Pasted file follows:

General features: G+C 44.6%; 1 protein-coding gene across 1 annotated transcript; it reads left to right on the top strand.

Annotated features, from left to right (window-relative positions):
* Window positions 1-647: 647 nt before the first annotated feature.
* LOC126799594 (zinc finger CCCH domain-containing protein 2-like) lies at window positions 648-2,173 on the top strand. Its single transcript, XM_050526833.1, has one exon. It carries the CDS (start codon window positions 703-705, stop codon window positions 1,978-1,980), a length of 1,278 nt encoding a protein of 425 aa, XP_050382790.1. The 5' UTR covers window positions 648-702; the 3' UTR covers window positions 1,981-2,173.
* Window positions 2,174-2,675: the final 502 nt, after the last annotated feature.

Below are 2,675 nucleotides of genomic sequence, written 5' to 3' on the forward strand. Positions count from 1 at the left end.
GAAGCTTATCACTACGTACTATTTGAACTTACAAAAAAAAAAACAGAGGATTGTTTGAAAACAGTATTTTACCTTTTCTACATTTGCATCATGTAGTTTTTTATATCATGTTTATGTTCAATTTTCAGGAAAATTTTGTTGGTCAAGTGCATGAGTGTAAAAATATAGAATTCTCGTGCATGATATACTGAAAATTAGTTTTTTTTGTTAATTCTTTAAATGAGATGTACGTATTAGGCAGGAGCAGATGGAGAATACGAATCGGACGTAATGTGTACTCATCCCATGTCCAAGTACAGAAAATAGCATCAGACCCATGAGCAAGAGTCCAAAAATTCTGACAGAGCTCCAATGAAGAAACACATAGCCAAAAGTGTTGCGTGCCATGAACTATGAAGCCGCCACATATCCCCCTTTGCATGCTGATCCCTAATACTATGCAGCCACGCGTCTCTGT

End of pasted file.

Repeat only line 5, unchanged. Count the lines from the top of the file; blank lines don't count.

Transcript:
* Window positions 2,174-2,675: the final 502 nt, after the last annotated feature.